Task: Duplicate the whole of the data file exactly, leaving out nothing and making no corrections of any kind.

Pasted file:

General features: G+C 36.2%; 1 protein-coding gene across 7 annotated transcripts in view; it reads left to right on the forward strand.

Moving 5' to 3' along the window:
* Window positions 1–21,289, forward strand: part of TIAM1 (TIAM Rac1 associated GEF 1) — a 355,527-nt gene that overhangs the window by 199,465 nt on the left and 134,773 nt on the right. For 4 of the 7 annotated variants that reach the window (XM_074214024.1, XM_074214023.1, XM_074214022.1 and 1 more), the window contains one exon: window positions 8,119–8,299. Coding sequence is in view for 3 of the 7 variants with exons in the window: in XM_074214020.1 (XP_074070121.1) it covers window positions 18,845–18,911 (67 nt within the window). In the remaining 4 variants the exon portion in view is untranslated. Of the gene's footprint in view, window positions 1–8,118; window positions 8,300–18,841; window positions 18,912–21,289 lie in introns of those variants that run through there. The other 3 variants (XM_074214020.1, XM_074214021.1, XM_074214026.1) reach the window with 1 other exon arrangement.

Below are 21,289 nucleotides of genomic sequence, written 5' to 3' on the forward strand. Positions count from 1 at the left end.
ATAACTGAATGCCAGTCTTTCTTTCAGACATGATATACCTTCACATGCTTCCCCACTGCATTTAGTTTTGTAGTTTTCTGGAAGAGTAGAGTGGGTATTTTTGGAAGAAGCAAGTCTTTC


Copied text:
General features: G+C 36.2%; 1 protein-coding gene across 7 annotated transcripts in view; it reads left to right on the forward strand.

Moving 5' to 3' along the window:
* Window positions 1–21,289, forward strand: part of TIAM1 (TIAM Rac1 associated GEF 1) — a 355,527-nt gene that overhangs the window by 199,465 nt on the left and 134,773 nt on the right. For 4 of the 7 annotated variants that reach the window (XM_074214024.1, XM_074214023.1, XM_074214022.1 and 1 more), the window contains one exon: window positions 8,119–8,299. Coding sequence is in view for 3 of the 7 variants with exons in the window: in XM_074214020.1 (XP_074070121.1) it covers window positions 18,845–18,911 (67 nt within the window). In the remaining 4 variants the exon portion in view is untranslated. Of the gene's footprint in view, window positions 1–8,118; window positions 8,300–18,841; window positions 18,912–21,289 lie in introns of those variants that run through there. The other 3 variants (XM_074214020.1, XM_074214021.1, XM_074214026.1) reach the window with 1 other exon arrangement.

Below are 21,289 nucleotides of genomic sequence, written 5' to 3' on the forward strand. Positions count from 1 at the left end.
ATAACTGAATGCCAGTCTTTCTTTCAGACATGATATACCTTCACATGCTTCCCCACTGCATTTAGTTTTGTAGTTTTCTGGAAGAGTAGAGTGGGTATTTTTGGAAGAAGCAAGTCTTTC